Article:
I approached his office door. He was seated inside, leaning against his desk while thumbing his cell phone. He noticed me, put down his phone, looked back at me brightly, and motioned me inside. I sat down on the other chair in the small room…
Sunday evening I returned from a 72-hour silent retreat. No phones. No computers. No television. And no talking. (Well, you could meet with the priests and also give a confession.) And from these clues, you can guess this was a Catholic-run retreat.
I’m not Catholic.
But that didn’t stop my friend Paul–the same Paul who, in 2010, helped convince me to go teach in China–from trying to get me to come along on what, for him, has become an annual unplugging in suburban St. Paul, MN. (Indeed, I wasn’t the only non-Catholic, though the vast majority of the 70 or so attendees were.) And I say “unplugging” in the literal sense. Spiritually, you sort of did the opposite. The silence, the lectures from church scholars, and the reflection afterward had you plug into something deep, rich, and livening.
I expected some of this when thinking ahead to this weekend. I have had a couple of other “unplugged” experiences in which I calmed down, reflected on my life, and saw & felt truths about myself camouflaged in the usual hectic, noisy, distracting world.
What I didn’t expect was the newfound appreciation I’d have for this particular version or path of spirituality–Catholicism, or more general, Christianity. Whether it was the company of 70 others all trying to be better men, the lectures, the reading I’d do over breaks, or the tradition and meaning I saw and felt throughout my three days, I felt compelled to sit down with one of the priests. I was conflicted about my beliefs. So I approached his office door.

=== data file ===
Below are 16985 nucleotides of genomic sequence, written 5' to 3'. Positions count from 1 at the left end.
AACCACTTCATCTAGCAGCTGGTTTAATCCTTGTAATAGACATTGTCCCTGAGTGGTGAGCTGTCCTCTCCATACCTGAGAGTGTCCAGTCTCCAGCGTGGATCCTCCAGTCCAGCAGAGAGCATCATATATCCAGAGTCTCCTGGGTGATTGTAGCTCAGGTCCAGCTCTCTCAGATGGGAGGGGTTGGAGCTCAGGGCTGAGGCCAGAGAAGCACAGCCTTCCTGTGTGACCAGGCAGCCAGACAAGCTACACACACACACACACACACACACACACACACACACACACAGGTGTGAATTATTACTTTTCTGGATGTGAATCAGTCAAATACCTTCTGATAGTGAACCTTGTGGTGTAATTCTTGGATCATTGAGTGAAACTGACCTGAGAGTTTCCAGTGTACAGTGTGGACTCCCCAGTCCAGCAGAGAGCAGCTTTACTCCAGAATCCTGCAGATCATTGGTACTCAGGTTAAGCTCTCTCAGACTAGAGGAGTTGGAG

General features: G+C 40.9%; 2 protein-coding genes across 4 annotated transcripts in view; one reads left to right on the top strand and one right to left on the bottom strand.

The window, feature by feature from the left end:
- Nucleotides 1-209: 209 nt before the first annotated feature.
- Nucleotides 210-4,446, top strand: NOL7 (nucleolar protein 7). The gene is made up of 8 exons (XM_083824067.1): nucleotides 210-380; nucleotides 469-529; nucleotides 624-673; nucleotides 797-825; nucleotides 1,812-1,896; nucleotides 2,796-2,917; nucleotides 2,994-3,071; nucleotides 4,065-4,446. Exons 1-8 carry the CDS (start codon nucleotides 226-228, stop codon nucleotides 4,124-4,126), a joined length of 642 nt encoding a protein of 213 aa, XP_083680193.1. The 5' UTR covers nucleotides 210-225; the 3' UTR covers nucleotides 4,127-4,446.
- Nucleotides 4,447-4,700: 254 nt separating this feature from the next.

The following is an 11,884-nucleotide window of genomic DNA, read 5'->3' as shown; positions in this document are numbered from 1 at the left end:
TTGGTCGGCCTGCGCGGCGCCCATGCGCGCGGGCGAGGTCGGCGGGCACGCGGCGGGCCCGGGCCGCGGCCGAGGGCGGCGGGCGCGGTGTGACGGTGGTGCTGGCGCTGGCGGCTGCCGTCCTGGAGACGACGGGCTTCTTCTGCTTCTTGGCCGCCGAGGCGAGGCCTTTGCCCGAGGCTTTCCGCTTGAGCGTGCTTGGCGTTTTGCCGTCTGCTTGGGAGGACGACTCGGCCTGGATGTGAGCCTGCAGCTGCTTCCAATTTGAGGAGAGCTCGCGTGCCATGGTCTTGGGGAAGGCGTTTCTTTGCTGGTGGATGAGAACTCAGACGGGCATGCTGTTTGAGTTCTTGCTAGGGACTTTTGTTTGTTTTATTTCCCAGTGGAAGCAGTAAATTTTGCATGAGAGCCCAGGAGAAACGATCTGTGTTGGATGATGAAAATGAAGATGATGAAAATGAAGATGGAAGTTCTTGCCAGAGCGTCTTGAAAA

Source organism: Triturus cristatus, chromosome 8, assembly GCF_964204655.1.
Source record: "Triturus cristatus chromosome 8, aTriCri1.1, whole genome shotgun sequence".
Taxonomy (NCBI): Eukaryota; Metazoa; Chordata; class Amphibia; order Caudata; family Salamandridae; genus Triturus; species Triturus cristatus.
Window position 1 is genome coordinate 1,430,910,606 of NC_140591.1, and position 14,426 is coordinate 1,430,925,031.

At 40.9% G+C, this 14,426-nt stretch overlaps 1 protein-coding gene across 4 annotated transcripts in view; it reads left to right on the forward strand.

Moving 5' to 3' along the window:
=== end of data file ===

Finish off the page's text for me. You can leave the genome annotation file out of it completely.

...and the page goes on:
I shared my concerns to Father Paul (or simply “Paul,” insisted the 40-ish man with light hair and greying goatee). I told him how the uplifting power of being here, as well as my re-energized appreciation for the life and sacrifice of Jesus, clashed with my concerns about Christianity as a religion, for example: accepting Jesus’s miracles on faith, and the damnation of nonbelievers. Paul began by encouraging my questions. He had had them himself. He shared how he left the church as a teenager, but then a spiritual experience brought him back at 19. Then after studying the world’s religions, his conviction in Christianity grew to have him sitting before me. I appreciated his openness. And then I appreciated the wisdom of his closing remark: “The best thing you can do here,” he stated to me, “is just be open to the spiritual truths you gain from your experience.”
There was no shortage of opportunities this weekend for which to seek and find spiritual truths. Nor was there a shortage of topics addressed on which I reflected, prayed, and wrote: accepting love, loving others, listening to God, knowing myself, knowing what (and how) fears interfere in my life, having the courage to face them, having integrity, searching for life’s answers, prioritizing correctly, engaging with the world, doing the right thing, exercising humility, generosity, gratitude…
As as a result of this Catholic retreat, I gained appreciation for Brandon as a spiritual being. As Wayne Dyer said, “We’re not human beings having a spiritual experience. We’re spiritual beings having a human experience.” The trouble is, I remember hearing this while driving, probably in a hurry somewhere with a few things on my mind. It’s hard for me to fully appreciate who I am until I become quiet enough to listen for it.
“God whispers,” I recall someone saying this weekend.
And about the mental conflicts, such as the ones I expressed to Father Paul? I believe answers to such questions also lie in silence–as one did for me when walking through ankle-deep snow on the trails in the woods and fields of the retreat campus.
The key for each of us, I think, is to find that silence, ask/listen for truth, and come to our own best understanding of the world and of ourselves. That is how we get in touch with our spirituality. That is how we be our best selves.